Fire rules for nightwear may go: Safety code for children's clothing under review in government drive to cut red-tape 'burden' on business

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The Independent Online
THE GOVERNMENT is considering scrapping regulations governing the fire safety of children's nightclothes.

A leaked letter from the Consumer Safety Unit at the Department of Trade and Industry to retailers, clothing manufacturers and other industry bodies, asks for their reaction to such a move.

The letter, dated 30 June 1993, was sent as part of the Government's initiative to encourage manufacturing industry by removing red tape. Other regulations being reviewed are believed to include package holiday safeguards and furniture standards.

The nightwear letter asks:

Are you satisfied that this regulation has achieved what was intended?

Do you think that this regulation in its present form is still needed? Should any of the provisions of the regulation be amended and, if so, how?

What does compliance with this regulation cost your business? Indicate the nature of the costs, as recurring or non-recurring elements and please quantify these, if possible.

The Nightwear (Safety) Regulations require nightdresses, nightshirts and dressing gowns for children aged from 3 months to 13 years to be made of slower-burning fabrics and to pass a British Standard on flame-proofing. They also require other children's nightwear and baby clothing to carry a label showing flammability specifications. In addition, direct order advertisements must include information about the flame resistance of the clothes on offer.

They were introduced in 1985, following a lengthy campaign by Esther Rantzen's That's Life television programme. Last night, Ms Rantzen was horrified that the Government could even contemplate cutting the regulations. She said: 'It's a tragedy. There are so many deaths in house fires, so many children lose their lives every year. These regulations were a huge step forward in saving lives.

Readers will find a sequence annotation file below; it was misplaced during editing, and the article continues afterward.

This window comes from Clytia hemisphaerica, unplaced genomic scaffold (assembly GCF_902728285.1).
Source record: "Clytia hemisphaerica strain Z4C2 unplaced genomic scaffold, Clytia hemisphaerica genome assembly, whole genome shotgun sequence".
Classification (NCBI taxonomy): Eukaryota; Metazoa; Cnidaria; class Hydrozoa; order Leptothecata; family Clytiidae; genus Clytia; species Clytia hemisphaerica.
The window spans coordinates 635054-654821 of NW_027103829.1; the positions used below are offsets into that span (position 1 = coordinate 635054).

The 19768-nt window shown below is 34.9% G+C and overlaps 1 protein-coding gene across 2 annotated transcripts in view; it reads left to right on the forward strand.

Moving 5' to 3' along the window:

'We demonstrated over and over again the hideous danger of loose-fitting nightdresses and dressing gowns drifting across an open fire or touching electric bars or flames of a gas fire.'

One of the retailers canvassed by the DTI was Littlewoods. A spokeswoman for the store group said she was astonished. 'I am appalled. Children's nightwear is not like tweed or wool, it has to be lighter and is more easily set alight.' Littlewoods, she said, prided itself on being a family company and could not condone removing the regulations.

Frank Dobson, Labour's employment spokesman who is leading the party's health and safety campaign, said as soon as the rules were relaxed, 'unscrupulous manufacturers will start producing clothes with inflammable material'.

A DTI spokeswoman claimed the department was looking at 'all sorts of things that may be a burden to business'. She said the letter was a consultation document and did not mean that the regulations would be repealed.